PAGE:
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  • The Oxford Handbook of Shakespeare and Embodiment: Gender, Sexuality, and Race ed. by Valerie Traub
  • David Houston Wood (bio)
The Oxford Handbook of Shakespeare and Embodiment: Gender, Sexuality, and Race. Edited by Valerie Traub. Oxford: Oxford University Press, 2016. Illus. Pp. xvi + 782. $160.00 cloth.

My first encounter with Valerie Traub’s extraordinary collection of newly edited essays indicated, foremost, that she hardly knew what she was doing in shaping this volume. And frankly, from this side of the November 2016 American presidential election and the #MeToo movement, and in the very best sense, how could she? In her introduction, she admits that her first inclination when approached by series editor Arthur Kinney about constructing the collection “was to decline,” based on the assumption that Shakespeare scholarship had “been there, done that” (1). Traub goes on to discuss candidly the lack of energy, excitement, and urgency she had come to locate in the very field of Shakespearean feminist studies that her own scholarly labor had done so much to shape in preceding years.

Traub’s decision to push past that original hesitation has yielded rich rewards: the forty-one essays she assembles here confirm both the vibrancy of current feminist interventions in Shakespeare studies and their adaptability to other identity-driven reading strategies. Moreover, given the election (some months after the book’s publication) of an accused sexual predator to the presidency, the work of Traub and the other contributors to this volume has become, by any measure, [End Page 133] more politically relevant than ever. This is a volume for the Shakespearean resistance: it marches in the streets wearing a pink pussyhat.

Traub’s introduction (“Feminist Shakespeare Studies: Cross Currents, Border Crossings, Conflicts, and Contradictions”) offers a powerful account of the current state of feminist thinking on Shakespeare. Tracing the contours of one of the most important movements in early modern studies in the last half century, Traub constructs an accessible, encyclopedic overview of the changing stakes in the narrative of Shakespearean feminist studies, focusing in particular on recent challenges to feminism to enter into dialogue with work on gender and sexuality, race and ethnicity, and disability. The seven subsections of the ensuing volume seek to embrace this challenge, and each is crammed brimful with shrewd contributions from some of the most important thinkers on feminist Shakespeare and embodiment studies in our time.

Part 1 (“The Lives of William Shakespeare”) showcases new thinking on Shakespearean biography in essays by Lena Cowen Orlin and Alan Stewart. Where Orlin draws renewed focus to Shakespeare’s marriage, Stewart looks instead to the social portrait evinced in biographical data regarding Shakespeare the man in the centuries after his death. The essays in part 2 (“Early Modern Women’s Lives”)—by Bernadette Andrea, Stephen Spiess, Susan Frye, and Wendy Wall—strive for what Traub identifies as “a balance between what can and cannot be known about early modern women’s lives” (76). Andrea’s essay is especially intriguing for the light it casts on Elizabeth I and her young court’s fascination with subaltern, female racial otherness, especially in the person of the Tatar girl in the court’s midst named “Aura Soltana” (77). The essay explores the way the mythology and drama of the period came to portray such alterity.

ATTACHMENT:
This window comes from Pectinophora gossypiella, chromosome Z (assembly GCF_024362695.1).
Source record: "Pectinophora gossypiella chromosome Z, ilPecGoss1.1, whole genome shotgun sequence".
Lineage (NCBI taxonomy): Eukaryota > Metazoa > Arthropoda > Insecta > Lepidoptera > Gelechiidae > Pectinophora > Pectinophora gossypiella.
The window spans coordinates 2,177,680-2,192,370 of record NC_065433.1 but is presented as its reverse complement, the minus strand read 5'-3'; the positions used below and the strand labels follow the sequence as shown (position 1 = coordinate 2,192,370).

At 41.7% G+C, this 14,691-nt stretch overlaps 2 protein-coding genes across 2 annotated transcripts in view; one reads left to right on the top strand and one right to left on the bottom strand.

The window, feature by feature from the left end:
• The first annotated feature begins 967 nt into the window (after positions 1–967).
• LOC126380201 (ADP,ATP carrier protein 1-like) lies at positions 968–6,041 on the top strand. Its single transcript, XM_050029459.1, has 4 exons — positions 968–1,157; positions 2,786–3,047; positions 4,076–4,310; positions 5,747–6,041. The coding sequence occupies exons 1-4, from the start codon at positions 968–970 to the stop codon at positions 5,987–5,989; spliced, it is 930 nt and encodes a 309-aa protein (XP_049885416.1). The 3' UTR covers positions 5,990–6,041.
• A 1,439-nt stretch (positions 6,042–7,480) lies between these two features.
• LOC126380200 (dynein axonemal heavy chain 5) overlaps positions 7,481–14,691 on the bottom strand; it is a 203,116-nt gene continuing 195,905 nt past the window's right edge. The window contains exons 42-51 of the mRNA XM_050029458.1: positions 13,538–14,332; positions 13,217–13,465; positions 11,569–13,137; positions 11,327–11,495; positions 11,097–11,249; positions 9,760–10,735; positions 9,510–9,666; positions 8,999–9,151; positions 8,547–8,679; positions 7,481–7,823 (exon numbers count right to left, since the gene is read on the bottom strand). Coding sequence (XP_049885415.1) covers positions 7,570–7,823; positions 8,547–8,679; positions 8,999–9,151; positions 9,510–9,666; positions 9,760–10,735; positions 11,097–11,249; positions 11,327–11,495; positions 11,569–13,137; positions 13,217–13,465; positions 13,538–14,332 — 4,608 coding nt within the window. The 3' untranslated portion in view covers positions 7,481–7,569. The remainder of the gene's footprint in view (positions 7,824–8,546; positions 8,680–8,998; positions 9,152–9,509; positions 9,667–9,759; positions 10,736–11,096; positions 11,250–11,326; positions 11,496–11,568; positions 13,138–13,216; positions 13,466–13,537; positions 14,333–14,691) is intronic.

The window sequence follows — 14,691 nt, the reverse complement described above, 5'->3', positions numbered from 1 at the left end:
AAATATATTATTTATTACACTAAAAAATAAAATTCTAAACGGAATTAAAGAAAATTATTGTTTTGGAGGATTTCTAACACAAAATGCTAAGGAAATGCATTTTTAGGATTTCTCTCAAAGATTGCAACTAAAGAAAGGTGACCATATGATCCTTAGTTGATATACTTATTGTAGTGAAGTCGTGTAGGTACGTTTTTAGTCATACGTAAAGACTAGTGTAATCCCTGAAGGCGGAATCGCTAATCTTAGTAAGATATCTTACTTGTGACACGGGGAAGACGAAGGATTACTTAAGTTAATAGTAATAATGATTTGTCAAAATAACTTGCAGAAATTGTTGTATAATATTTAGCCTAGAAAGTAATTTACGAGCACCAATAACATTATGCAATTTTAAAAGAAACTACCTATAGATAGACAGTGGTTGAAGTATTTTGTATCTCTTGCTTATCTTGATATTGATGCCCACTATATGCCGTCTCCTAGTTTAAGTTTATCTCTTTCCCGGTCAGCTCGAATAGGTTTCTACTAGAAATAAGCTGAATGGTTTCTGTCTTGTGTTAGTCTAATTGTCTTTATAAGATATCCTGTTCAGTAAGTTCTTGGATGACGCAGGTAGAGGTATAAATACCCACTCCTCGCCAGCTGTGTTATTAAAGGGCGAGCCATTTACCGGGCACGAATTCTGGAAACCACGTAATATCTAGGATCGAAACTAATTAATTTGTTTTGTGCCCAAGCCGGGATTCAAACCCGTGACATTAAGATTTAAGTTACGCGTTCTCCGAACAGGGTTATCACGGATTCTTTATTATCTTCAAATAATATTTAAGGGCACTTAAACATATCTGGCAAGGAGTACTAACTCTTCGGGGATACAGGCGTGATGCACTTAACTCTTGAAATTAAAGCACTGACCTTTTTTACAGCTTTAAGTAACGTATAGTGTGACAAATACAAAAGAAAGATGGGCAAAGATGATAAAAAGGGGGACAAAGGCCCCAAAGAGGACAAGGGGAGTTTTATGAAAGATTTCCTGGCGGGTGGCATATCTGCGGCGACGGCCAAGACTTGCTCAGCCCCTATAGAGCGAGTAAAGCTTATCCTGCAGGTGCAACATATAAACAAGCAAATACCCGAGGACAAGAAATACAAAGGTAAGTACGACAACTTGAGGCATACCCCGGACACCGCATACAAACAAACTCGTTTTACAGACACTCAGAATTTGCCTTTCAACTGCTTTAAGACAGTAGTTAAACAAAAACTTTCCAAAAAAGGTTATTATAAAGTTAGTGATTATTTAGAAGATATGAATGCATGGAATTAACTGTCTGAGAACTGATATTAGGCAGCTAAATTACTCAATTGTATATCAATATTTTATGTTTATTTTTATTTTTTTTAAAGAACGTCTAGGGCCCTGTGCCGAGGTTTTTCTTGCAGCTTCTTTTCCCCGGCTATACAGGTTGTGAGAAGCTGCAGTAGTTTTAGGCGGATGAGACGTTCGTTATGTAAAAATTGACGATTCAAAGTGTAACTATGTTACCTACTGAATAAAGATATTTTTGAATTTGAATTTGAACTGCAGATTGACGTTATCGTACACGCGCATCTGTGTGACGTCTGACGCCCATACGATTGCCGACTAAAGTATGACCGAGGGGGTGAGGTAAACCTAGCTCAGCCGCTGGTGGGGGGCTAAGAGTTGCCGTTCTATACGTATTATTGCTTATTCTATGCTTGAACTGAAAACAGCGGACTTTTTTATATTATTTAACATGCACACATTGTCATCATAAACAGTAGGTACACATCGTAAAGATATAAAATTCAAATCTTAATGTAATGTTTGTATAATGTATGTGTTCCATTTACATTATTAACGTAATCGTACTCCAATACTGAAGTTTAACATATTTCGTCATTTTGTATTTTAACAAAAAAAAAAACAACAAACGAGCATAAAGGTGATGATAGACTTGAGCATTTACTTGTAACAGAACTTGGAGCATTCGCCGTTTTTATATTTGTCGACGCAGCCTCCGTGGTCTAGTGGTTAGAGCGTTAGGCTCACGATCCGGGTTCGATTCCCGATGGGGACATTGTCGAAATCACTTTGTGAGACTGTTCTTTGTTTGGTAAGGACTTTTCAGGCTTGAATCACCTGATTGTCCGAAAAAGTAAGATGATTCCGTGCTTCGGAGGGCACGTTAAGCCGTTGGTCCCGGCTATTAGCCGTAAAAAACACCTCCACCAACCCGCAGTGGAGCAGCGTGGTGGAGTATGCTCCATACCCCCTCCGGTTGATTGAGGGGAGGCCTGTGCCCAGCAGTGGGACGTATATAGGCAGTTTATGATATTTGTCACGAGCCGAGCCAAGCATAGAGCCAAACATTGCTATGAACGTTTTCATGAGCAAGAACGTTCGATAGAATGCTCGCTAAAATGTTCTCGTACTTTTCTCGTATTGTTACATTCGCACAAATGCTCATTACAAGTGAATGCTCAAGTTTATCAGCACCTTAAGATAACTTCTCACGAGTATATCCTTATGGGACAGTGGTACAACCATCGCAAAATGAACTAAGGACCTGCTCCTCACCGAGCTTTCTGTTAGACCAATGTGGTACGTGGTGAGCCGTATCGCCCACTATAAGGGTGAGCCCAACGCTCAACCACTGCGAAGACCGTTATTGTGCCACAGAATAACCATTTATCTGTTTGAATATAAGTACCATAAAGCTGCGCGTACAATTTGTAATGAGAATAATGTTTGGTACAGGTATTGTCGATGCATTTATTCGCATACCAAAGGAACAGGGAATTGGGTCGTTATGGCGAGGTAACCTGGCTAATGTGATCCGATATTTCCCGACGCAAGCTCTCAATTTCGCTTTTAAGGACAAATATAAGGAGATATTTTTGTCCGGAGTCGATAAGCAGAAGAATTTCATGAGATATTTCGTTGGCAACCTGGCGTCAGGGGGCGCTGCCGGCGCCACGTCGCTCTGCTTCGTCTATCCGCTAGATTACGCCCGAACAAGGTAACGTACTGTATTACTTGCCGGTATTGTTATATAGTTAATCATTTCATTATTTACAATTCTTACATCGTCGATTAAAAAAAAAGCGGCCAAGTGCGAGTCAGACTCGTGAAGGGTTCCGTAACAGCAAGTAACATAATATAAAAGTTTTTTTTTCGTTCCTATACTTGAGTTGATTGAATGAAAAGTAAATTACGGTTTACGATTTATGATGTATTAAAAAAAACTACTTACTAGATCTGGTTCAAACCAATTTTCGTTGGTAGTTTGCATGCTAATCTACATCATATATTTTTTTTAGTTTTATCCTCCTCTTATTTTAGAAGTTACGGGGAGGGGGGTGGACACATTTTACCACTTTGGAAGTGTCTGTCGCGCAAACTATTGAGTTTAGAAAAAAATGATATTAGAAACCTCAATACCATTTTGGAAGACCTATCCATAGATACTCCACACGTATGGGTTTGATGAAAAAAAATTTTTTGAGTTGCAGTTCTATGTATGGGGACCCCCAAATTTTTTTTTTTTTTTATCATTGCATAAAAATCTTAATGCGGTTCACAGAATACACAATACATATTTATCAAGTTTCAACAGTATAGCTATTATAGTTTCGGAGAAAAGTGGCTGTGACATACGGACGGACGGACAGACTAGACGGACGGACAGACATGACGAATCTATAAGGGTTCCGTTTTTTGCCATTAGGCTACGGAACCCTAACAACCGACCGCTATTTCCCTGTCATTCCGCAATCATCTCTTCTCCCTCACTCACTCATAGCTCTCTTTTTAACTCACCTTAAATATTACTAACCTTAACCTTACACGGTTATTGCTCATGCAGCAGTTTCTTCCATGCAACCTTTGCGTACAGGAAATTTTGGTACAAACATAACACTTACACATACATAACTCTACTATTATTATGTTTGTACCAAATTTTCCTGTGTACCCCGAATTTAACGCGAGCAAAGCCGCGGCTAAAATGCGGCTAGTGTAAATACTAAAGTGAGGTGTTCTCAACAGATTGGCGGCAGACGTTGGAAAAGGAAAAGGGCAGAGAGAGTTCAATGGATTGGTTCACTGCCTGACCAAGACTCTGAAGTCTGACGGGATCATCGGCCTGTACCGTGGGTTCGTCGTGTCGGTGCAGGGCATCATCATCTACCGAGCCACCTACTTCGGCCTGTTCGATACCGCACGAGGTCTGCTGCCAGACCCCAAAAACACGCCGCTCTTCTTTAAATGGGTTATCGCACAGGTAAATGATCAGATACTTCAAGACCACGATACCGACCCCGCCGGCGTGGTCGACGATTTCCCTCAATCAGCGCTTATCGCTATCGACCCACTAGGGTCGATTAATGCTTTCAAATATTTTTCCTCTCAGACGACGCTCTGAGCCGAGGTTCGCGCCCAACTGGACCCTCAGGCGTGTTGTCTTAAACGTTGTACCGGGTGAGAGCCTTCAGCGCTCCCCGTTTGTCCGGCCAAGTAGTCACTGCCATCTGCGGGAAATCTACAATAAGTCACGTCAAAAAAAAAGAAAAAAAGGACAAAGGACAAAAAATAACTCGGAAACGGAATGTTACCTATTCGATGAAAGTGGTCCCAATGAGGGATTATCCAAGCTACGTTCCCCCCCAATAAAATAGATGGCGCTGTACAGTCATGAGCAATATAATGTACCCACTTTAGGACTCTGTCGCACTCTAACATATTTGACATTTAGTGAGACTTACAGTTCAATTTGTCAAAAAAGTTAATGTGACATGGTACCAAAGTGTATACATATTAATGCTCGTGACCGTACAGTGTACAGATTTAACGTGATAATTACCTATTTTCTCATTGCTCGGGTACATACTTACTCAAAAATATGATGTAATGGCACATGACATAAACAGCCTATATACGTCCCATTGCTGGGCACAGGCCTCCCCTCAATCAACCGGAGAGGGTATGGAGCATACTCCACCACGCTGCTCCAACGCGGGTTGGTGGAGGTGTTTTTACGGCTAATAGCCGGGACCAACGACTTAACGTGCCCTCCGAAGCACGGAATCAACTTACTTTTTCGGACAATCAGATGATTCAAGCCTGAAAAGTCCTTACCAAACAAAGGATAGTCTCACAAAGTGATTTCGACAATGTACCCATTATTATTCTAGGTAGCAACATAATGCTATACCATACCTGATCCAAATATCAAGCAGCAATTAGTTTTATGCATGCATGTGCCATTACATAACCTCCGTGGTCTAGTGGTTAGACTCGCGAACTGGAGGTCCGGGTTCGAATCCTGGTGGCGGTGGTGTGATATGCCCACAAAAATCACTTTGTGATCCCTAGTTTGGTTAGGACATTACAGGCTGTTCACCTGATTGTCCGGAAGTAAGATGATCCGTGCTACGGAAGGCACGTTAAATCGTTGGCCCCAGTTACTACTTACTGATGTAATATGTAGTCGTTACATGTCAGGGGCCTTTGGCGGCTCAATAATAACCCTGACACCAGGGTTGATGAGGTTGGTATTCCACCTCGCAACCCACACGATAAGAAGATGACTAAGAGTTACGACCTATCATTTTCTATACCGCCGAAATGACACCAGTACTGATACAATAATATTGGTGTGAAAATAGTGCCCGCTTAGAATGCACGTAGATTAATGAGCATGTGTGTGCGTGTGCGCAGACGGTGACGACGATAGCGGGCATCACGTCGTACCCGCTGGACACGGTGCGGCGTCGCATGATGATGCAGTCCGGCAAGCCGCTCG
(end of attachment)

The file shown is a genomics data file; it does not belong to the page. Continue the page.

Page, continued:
The third part (“Race and Ethnicity in Local and Transnational Contexts”) examines the points of intersection between feminism, gender, and race in a powerful range of essays by M. Lindsay Kaplan, Ian Smith, Patricia Akhimie, Emily C. Bartels, Jean E. Feerick, and Ania Loomba. Part 4 (“Sexualities”)—with chapters by Julie Crawford, Kathryn Schwarz, Will Stockton, Melissa E. Sanchez, Carol Thomas Neely, Will Fisher, and Karen Raber—offers insightful readings focused on the various ways, in our current cultural moment, we may all encounter Shakespeare and sex anew: for example, in the context of legalized gay and lesbian marriage; in comic adaptations, such as scenes from the Second City Network’s Sassy Gay Friend; through archival recovery of Renaissance depictions of sexual behaviors, such as cunnilingus; and in revisionist readings of conventional comedic endings in Renaissance drama. Mining a rich vein of sexuality within contemporary Shakespeare studies, these...


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